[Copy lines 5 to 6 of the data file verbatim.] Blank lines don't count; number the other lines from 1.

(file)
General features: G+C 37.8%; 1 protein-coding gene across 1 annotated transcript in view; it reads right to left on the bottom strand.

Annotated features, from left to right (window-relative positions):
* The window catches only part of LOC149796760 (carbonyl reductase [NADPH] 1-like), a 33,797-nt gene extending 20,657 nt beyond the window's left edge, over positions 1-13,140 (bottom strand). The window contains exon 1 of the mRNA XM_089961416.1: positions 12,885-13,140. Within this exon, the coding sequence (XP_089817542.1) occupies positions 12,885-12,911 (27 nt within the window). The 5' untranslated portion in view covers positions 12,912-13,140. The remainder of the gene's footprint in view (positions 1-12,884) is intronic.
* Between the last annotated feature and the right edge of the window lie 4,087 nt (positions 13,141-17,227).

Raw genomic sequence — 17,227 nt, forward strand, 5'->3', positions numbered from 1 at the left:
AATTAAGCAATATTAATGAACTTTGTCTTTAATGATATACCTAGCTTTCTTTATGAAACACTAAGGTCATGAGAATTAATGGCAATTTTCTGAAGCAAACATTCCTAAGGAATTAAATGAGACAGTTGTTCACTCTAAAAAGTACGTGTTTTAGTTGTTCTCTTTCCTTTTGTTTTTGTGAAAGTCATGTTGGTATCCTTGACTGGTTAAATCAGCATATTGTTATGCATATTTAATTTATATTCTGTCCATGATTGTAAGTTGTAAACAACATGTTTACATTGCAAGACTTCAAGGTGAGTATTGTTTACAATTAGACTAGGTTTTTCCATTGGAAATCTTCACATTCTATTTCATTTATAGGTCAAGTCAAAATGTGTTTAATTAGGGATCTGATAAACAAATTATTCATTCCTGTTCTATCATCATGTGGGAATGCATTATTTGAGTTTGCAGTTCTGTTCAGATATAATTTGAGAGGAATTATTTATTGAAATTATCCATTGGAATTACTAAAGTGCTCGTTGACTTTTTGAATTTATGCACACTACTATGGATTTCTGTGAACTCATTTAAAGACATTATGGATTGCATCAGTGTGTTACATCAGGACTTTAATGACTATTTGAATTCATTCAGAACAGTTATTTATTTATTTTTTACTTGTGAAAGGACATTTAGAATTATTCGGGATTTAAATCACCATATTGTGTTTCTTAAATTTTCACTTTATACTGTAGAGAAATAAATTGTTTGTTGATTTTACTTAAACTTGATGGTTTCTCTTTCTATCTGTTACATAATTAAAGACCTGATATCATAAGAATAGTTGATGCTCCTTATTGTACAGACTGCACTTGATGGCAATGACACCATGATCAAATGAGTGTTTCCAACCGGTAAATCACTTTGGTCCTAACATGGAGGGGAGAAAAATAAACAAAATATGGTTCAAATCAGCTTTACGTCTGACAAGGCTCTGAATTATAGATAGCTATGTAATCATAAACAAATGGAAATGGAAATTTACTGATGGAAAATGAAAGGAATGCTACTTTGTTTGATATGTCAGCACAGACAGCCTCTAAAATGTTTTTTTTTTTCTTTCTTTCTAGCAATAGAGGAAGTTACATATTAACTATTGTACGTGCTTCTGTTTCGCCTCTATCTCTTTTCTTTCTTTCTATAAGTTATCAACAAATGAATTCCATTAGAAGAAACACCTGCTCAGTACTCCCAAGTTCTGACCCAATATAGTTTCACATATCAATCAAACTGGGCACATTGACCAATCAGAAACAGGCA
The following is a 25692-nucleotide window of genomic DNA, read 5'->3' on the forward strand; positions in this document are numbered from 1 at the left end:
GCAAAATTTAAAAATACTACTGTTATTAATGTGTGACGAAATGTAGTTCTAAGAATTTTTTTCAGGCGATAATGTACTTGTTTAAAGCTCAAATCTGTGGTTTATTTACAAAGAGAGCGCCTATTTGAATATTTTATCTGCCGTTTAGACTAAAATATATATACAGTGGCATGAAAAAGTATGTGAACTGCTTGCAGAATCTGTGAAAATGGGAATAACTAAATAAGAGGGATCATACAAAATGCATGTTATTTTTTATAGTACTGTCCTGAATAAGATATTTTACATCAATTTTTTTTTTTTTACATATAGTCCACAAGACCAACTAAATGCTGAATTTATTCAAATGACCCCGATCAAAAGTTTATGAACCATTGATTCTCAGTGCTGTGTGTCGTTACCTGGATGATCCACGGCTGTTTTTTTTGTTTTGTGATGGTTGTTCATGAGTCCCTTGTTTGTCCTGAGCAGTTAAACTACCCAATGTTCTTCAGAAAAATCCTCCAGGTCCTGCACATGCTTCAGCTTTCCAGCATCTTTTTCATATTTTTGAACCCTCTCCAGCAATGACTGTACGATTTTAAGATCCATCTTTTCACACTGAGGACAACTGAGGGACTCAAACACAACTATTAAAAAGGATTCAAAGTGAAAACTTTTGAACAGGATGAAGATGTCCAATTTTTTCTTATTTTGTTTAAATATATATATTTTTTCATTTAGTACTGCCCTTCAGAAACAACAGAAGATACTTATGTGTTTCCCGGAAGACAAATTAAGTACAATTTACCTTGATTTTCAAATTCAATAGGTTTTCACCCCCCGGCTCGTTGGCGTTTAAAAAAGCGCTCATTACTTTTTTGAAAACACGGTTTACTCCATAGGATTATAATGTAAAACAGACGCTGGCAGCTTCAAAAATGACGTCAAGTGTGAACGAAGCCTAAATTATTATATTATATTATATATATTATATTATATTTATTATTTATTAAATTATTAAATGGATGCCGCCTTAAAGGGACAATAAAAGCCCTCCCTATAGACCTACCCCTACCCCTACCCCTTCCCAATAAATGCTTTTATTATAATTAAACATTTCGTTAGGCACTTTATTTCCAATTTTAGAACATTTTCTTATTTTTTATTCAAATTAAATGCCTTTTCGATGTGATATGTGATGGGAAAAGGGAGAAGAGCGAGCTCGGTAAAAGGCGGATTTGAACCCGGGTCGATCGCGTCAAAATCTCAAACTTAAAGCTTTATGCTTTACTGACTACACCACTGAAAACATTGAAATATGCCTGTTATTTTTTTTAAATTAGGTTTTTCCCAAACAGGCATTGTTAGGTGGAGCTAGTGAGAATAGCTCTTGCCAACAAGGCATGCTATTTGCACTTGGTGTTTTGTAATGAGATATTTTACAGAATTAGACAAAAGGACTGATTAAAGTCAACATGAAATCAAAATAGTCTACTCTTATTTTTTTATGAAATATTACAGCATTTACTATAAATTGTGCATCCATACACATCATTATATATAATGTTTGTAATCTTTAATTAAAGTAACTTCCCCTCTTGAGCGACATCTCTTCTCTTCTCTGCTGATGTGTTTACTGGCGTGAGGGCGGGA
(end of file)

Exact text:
Raw genomic sequence — 17,227 nt, forward strand, 5'->3', positions numbered from 1 at the left:
AATTAAGCAATATTAATGAACTTTGTCTTTAATGATATACCTAGCTTTCTTTATGAAACACTAAGGTCATGAGAATTAATGGCAATTTTCTGAAGCAAACATTCCTAAGGAATTAAATGAGACAGTTGTTCACTCTAAAAAGTACGTGTTTTAGTTGTTCTCTTTCCTTTTGTTTTTGTGAAAGTCATGTTGGTATCCTTGACTGGTTAAATCAGCATATTGTTATGCATATTTAATTTATATTCTGTCCATGATTGTAAGTTGTAAACAACATGTTTACATTGCAAGACTTCAAGGTGAGTATTGTTTACAATTAGACTAGGTTTTTCCATTGGAAATCTTCACATTCTATTTCATTTATAGGTCAAGTCAAAATGTGTTTAATTAGGGATCTGATAAACAAATTATTCATTCCTGTTCTATCATCATGTGGGAATGCATTATTTGAGTTTGCAGTTCTGTTCAGATATAATTTGAGAGGAATTATTTATTGAAATTATCCATTGGAATTACTAAAGTGCTCGTTGACTTTTTGAATTTATGCACACTACTATGGATTTCTGTGAACTCATTTAAAGACATTATGGATTGCATCAGTGTGTTACATCAGGACTTTAATGACTATTTGAATTCATTCAGAACAGTTATTTATTTATTTTTTACTTGTGAAAGGACATTTAGAATTATTCGGGATTTAAATCACCATATTGTGTTTCTTAAATTTTCACTTTATACTGTAGAGAAATAAATTGTTTGTTGATTTTACTTAAACTTGATGGTTTCTCTTTCTATCTGTTACATAATTAAAGACCTGATATCATAAGAATAGTTGATGCTCCTTATTGTACAGACTGCACTTGATGGCAATGACACCATGATCAAATGAGTGTTTCCAACCGGTAAATCACTTTGGTCCTAACATGGAGGGGAGAAAAATAAACAAAATATGGTTCAAATCAGCTTTACGTCTGACAAGGCTCTGAATTATAGATAGCTATGTAATCATAAACAAATGGAAATGGAAATTTACTGATGGAAAATGAAAGGAATGCTACTTTGTTTGATATGTCAGCACAGACAGCCTCTAAAATGTTTTTTTTTTTCTTTCTTTCTAGCAATAGAGGAAGTTACATATTAACTATTGTACGTGCTTCTGTTTCGCCTCTATCTCTTTTCTTTCTTTCTATAAGTTATCAACAAATGAATTCCATTAGAAGAAACACCTGCTCAGTACTCCCAAGTTCTGACCCAATATAGTTTCACATATCAATCAAACTGGGCACATTGACCAATCAGAAACAGGCA